Recently, the Southern District of Ohio clarified that the Federal Motor Carrier Safety Regulations (“FMCSR”) do not require that a commercial motor carrier be held liable for an employee’s conduct, whether or not the employee was at fault or acted negligently. Baker v. Swift Transp. Co. of Arizona, LLC, No. 2:17-cv-909, 2018 U.S. Dist. LEXIS 75961, at *8 (S.D. Ohio May 4, 2018). In Baker, the plaintiff sued the employer of a truck driver for injuries stemming from an accident allegedly caused by the truck driver. Among his claims, the plaintiff alleged that the employer was liable under vicarious liability and strict liability. The trucking company moved to dismiss the strict liability claim as being duplicative of the vicarious liability claim. The Court agreed with the defendant trucking company and held that, to the extent the plaintiff argued that the trucking company was liable under vicarious liability, the strict liability claim is duplicative and will be dismissed. The Court found that plaintiff had not alleged any facts that operating a trucking company is an abnormally dangerous activity, creating an absolute duty to make something safe. In so holding, the Court found that the FMCSRs do not mention strict liability or mandate that a carrier be held liable for an employee's conduct irrespective of whether the employee acted negligently or was otherwise at fault.” See Greene v. Toyota Motor Corp., No. 3:11-cv-207, 2014 WL 12575959, at *4 n.4 (N.D. Tex. May 5, 2014); Harris v. MVT Servs., Inc., No. 1:06CV251, 2007 U.S. Dist. LEXIS 65709, 2007 WL 2609780, at *1 (S.D. Miss. Sept. 5, 2007).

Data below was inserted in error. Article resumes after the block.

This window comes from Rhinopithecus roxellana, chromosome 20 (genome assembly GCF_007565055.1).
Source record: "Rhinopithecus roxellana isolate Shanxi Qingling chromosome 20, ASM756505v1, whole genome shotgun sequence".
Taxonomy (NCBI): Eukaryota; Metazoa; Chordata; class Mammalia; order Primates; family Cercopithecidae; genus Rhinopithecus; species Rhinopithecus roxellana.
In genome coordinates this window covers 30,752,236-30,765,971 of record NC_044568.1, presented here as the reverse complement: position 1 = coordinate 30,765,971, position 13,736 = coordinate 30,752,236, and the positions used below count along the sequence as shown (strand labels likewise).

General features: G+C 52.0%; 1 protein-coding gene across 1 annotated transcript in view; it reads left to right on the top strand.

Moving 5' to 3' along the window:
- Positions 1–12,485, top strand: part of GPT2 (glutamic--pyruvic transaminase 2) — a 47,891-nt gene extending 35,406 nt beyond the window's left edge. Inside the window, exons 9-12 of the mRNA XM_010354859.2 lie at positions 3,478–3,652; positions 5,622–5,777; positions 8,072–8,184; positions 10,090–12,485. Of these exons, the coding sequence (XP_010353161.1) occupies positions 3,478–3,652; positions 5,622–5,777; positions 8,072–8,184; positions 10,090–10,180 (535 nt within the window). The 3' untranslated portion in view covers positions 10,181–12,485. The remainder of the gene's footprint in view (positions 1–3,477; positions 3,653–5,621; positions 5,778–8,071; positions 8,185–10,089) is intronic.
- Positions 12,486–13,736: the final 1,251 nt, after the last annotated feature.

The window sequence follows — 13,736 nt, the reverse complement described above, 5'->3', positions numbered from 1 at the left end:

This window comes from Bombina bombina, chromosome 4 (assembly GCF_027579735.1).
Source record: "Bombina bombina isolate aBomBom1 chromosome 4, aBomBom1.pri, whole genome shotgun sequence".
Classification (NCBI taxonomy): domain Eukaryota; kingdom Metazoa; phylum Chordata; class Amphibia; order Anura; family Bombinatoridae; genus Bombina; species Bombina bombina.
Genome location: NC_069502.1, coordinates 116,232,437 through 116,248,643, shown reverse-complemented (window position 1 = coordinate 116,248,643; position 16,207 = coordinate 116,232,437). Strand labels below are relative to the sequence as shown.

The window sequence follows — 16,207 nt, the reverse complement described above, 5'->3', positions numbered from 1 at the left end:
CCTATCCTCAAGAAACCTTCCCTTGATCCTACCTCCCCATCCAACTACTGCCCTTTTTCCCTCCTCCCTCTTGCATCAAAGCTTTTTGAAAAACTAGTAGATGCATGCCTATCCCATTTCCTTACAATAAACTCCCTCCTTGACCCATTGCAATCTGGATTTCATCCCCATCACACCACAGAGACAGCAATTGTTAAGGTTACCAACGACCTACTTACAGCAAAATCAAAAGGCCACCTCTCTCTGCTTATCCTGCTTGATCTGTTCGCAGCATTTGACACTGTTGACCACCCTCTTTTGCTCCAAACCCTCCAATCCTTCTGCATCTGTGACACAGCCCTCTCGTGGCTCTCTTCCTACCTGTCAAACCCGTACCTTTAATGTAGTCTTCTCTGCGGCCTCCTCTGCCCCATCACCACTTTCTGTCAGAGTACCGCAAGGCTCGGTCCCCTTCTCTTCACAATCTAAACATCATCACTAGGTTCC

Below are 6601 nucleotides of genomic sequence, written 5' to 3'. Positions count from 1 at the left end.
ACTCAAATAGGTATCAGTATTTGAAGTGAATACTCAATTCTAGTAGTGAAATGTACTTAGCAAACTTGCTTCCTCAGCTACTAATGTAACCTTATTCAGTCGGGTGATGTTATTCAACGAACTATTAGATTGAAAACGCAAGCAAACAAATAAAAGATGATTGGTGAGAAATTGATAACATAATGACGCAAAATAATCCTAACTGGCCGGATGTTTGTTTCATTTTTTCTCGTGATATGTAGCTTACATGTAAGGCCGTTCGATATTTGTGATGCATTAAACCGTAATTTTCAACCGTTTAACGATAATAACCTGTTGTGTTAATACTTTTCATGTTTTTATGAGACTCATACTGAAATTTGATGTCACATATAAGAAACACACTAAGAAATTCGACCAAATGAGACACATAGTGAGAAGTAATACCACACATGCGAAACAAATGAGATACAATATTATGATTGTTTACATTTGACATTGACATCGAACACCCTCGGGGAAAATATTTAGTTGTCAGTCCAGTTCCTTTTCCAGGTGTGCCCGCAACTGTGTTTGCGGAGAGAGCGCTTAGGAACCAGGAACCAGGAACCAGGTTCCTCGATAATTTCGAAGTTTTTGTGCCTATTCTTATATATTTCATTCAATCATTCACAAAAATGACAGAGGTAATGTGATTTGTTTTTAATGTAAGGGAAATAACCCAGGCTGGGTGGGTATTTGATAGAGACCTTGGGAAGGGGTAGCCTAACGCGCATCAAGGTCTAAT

As plaintiff attorneys are becoming ever-more creative in transportation accident cases, we have seen strict liability claims in addition to vicarious liability claims in recent years. Although the decision in Baker will not lead to a dismissal of the entire case, it can at least help narrow the potential exposure.